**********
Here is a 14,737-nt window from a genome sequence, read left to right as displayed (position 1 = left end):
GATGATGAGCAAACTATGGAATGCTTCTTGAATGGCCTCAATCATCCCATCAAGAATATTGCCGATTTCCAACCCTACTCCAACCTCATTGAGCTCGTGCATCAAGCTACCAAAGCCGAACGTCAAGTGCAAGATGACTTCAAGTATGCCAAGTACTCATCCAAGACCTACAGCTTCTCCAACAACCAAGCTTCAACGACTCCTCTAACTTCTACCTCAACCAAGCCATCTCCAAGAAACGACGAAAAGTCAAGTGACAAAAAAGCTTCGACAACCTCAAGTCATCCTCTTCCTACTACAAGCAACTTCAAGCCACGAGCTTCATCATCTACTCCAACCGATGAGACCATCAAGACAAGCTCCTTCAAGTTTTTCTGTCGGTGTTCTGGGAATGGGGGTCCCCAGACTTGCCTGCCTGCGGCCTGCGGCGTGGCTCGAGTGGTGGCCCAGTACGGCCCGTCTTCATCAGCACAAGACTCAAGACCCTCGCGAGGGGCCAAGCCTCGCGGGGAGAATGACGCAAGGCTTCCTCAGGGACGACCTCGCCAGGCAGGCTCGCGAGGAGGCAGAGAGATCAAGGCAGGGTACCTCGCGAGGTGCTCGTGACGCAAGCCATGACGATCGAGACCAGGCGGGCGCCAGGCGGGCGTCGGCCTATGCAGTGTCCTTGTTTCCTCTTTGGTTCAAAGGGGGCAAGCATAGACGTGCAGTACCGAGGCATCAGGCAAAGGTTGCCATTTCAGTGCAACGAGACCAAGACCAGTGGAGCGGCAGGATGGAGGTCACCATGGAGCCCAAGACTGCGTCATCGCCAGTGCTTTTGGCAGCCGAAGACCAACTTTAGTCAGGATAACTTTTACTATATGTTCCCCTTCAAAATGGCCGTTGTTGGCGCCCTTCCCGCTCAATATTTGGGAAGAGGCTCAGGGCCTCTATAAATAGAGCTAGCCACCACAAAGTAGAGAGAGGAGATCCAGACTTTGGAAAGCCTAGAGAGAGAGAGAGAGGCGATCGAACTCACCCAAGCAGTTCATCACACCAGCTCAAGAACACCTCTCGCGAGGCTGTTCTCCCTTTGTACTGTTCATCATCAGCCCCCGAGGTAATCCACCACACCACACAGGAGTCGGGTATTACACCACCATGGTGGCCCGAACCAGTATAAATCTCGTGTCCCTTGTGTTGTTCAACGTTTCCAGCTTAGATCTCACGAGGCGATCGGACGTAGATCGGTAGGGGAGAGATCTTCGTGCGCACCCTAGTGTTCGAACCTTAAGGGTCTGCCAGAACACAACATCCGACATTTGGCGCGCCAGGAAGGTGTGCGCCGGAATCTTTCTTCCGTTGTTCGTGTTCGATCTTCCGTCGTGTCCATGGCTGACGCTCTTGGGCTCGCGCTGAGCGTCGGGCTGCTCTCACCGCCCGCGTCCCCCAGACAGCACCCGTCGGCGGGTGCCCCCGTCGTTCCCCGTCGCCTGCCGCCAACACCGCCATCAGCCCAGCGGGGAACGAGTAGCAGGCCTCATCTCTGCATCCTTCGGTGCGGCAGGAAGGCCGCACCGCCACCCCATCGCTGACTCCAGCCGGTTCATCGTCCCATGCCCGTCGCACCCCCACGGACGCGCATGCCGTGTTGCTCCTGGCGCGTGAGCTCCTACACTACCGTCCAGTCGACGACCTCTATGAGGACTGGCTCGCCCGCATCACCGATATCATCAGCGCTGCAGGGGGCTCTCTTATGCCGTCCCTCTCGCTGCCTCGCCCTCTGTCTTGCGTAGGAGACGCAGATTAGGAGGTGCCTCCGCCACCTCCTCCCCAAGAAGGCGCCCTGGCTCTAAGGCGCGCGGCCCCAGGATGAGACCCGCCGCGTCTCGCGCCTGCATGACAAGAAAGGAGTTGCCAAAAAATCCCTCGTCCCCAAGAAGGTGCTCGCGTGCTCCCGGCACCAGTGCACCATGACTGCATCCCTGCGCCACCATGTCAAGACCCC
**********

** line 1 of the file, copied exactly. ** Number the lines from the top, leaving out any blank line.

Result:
Here is a 14,737-nt window from a genome sequence, read left to right as displayed (position 1 = left end):